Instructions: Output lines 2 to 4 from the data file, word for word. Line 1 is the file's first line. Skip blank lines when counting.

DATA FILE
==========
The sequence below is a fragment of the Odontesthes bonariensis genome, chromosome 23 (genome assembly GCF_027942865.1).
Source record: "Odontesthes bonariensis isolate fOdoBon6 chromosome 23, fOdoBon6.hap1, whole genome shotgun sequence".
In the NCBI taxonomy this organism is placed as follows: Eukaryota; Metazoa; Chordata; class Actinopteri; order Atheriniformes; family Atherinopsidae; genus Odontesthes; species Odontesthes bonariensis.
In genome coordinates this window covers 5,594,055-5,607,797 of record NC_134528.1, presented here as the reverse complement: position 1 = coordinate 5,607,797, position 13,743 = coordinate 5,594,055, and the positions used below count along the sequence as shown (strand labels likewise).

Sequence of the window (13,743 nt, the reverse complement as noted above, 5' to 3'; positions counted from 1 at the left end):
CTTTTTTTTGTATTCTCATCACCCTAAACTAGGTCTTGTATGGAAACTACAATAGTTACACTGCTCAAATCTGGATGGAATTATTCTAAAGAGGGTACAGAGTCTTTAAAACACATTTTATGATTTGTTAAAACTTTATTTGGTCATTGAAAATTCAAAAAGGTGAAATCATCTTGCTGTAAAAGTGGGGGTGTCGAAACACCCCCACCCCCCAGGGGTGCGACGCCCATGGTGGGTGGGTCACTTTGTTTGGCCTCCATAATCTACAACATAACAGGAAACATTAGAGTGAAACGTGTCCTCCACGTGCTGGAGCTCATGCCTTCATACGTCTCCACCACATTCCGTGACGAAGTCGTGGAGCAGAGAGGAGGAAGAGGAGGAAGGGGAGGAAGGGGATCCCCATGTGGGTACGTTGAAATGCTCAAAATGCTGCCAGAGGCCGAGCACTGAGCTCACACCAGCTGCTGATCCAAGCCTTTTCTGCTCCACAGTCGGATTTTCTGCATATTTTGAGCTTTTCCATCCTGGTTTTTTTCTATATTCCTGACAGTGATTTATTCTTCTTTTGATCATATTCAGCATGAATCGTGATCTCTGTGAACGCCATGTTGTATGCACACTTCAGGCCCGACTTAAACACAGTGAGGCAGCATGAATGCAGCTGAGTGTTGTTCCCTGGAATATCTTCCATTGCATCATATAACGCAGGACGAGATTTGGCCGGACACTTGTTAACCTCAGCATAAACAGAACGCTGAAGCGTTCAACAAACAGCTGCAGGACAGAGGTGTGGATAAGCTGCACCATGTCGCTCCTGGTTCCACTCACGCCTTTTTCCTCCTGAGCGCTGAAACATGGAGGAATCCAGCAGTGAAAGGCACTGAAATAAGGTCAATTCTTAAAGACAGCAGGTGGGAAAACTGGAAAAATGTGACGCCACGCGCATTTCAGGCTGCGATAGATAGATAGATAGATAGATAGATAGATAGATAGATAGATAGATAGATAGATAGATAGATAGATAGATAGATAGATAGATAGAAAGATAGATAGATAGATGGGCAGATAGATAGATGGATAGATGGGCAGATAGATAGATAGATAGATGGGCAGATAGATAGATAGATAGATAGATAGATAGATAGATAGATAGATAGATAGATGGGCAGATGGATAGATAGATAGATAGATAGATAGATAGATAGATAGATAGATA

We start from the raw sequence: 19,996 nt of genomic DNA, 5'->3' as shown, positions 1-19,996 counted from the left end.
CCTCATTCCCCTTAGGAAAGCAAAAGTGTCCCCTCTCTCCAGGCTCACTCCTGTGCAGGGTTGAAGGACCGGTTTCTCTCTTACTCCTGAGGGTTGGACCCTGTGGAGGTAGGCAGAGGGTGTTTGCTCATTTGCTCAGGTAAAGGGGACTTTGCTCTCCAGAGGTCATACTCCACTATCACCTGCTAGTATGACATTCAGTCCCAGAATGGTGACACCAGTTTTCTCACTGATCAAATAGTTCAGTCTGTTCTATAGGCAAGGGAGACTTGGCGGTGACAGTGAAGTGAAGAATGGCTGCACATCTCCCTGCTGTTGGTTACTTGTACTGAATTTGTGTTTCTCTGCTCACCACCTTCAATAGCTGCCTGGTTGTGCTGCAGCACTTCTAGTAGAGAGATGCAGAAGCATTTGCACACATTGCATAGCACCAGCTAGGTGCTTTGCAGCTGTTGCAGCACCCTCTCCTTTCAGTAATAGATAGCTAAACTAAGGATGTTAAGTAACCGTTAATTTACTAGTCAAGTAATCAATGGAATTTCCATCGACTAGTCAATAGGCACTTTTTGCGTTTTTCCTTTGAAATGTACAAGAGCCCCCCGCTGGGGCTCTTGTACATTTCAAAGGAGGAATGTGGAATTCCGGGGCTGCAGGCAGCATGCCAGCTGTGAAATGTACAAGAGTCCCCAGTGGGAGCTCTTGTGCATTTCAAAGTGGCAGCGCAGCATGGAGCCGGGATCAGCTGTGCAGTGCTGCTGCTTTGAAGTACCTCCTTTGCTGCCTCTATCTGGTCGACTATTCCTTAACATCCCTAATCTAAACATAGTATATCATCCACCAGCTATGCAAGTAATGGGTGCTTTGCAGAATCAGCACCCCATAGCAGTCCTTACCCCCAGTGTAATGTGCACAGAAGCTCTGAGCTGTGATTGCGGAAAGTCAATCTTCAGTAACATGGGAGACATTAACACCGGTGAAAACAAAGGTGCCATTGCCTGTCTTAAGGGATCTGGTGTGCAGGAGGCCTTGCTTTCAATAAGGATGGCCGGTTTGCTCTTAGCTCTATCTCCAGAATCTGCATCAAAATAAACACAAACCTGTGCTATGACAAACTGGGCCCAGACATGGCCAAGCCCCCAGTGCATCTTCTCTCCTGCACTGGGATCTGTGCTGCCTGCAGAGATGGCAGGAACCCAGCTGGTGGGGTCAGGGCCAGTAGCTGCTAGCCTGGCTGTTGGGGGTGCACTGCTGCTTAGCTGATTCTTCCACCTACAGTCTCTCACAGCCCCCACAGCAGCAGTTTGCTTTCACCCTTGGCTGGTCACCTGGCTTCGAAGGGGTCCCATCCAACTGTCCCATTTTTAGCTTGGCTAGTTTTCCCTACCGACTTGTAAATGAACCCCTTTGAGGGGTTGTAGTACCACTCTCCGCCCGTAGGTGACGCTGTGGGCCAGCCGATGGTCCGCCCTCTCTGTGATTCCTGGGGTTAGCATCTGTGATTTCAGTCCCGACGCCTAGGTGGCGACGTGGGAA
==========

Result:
Source record: "Odontesthes bonariensis isolate fOdoBon6 chromosome 23, fOdoBon6.hap1, whole genome shotgun sequence".
In the NCBI taxonomy this organism is placed as follows: Eukaryota; Metazoa; Chordata; class Actinopteri; order Atheriniformes; family Atherinopsidae; genus Odontesthes; species Odontesthes bonariensis.
In genome coordinates this window covers 5,594,055-5,607,797 of record NC_134528.1, presented here as the reverse complement: position 1 = coordinate 5,607,797, position 13,743 = coordinate 5,594,055, and the positions used below count along the sequence as shown (strand labels likewise).